Ravinia’s intimate Mozart magic remains with Conlon’s well-cast “Figaro”

Sat Aug 16, 2014 at 5:30 pm

By Wynne Delacoma

Renee Rapier (standing) and Lisette Oropesa in Mozart's "Le nozze di Figaro" performed Friday at Ravinia's Marton Theatre. Photo: Russell Jenkins/Ravinia
Renee Rapier (standing) and Lisette Oropesa in Mozart’s “Le nozze di Figaro” performed Friday at Ravinia’s Marton Theatre. Photo: Russell Jenkins/Ravinia

One may have thought that the novelty had worn off for the Chicago Symphony Orchestra’s concert performances of Mozart operas with reduced forces in the intimately friendly confines of the Ravinia Festival’s Martin Theatre. After all, Ravinia music director James Conlon introduced the project in 2008 and has returned to the Martin every two years with a pair of operas, covering a range of Mozart’s immortal characters from the lecherous Don Giovanni to the virtuous Idomeneo.

Hearing the CSO perform Mozart operas inside the cozy 850-seat theater—which dates to Ravinia’s opening in 1904–may no longer be a surprising change of pace. But Conlon’s Mozart series is still one of the highlights of any Ravinia season. There was an electric buzz in the air Friday night for the first of two performances of The Marriage of Figaro (repeated at 1 p.m. Sunday). Many in the audience were still buoyant from the previous night’s Don Giovanni, and they anticipated similar vocal, musical and dramatic firepower from Conlon, his CSO colleagues and the cast headed by John Relyea’s cocky Figaro. They weren’t disappointed.

One key to Conlon’s success is a strong lineup of singing actors–some veterans, some zesty young newcomers on their way up. Another is the lively if bare-bones staging that scatters the singers, most in formal concert dress, into the Martin’s aisles, side wings and stage apron. Count Almaviva sulked in a stately chair on the edge of the Martin’s ornate proscenium. Jumping out of an invisible window, Cherubino clambered from the stage and fled up an aisle as fast as his legs could carry him. Harry Silverstein, who has directed other operas in Conlon’s Mozart series, knows how to get maximum dramatic impact from minimal props and stage space.

Relyea and Lisette Oropesa as Susanna were the exuberant leaders of Conlon’s Mozartean pack, returning in roles they sang in Ravinia’s 2010 Figaro. Relyea was a last-minute replacement for an ailing Ildebrando D’Arcangelo that year, and with a bit more rehearsal time this year the chemistry between Oropesa’s beguiling Susanna and Relyea’s endearingly confident Figaro was even more combustible. The combination of his big but expressive bass-baritone and her lithe, silvery soprano was enchanting. Moving with the elegance of a ballerina, Oropesa flitted easily between outraged innocence and wily cynicism.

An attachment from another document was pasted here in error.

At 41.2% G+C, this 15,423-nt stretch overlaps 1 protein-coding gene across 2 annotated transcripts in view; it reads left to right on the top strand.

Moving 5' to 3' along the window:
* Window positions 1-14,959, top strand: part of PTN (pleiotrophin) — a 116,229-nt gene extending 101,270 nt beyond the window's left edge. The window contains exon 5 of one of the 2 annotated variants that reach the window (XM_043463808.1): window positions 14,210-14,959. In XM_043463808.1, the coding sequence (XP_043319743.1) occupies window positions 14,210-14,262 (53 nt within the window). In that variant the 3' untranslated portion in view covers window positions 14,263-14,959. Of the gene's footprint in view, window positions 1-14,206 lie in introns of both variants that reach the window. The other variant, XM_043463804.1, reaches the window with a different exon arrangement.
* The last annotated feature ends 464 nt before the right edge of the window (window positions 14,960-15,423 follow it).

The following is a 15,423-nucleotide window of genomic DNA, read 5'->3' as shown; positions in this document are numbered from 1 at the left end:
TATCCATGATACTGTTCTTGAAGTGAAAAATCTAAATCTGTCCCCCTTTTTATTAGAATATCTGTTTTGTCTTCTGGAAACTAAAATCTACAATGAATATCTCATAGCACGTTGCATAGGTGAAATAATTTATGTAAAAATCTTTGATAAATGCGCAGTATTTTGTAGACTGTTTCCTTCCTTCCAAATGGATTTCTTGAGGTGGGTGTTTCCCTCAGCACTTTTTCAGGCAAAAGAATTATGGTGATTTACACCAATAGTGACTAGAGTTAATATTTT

Finnish soprano Soile Isokoski offered a bright, clear voice but also an apt strain of sadness as the betrayed Countess Almaviva. As her philandering husband, French baritone Stephane Dugout looked sleek and hip in his slim-fit tuxedo and close-cropped hair. With his agile, finely grained voice, he conveyed the angry bafflement of a master whose universe is crumbling around him. Renee Rapier’s Cherubino was wide-eyed and ardent, her mezzo-soprano touchingly innocent in the young page’s Act II serenade.

The rest of the cast offered equally nuanced portraits. Soprano Marie McLaughlin’s Marcellina bustled with the air of a proud yet irritated housewife. Tall, with a thatch of white hair, Kristinn Sigmundsonn’s imposing Bartolo brought to mind a veteran U. S. senator vigorously objecting to something or another. Canadian soprano Simone Osborne’s Barbarina seemed to burst with barely suppressed giggles and tenor Rodell Rosel’s Don Basilio with gleefully blatant schaudenfreude. Paul Corona as the gardener Antonio and Benjamin Bliss as the notary Don Curzio provided vivid comic touches.

The rare chance to hear a reduced contingent of the CSO up close and personal in a full-length Mozart opera is, of course, the bedrock of Conlon’s Mozart project. As usual, he set a brisk, high-spirited pace and the CSO responded with playing that sounded exceptionally lustrous in the theatre’s intimate acoustics. Musical details that sometimes can escape in the opera house were crystal clear. Short, forceful phrases from Kenneth Olsen’s solo cello punctuated Figaro’s plans to foil the Count, reflecting both his fury and his melting love for Susanna. At times the delicately prickly accompaniment from Audrey Saint-Gil’s harpsichord seemed to propel the action.

The Marriage of Figaro will be repeated 1 p.m. Sunday at Ravinia. ravinia.org.

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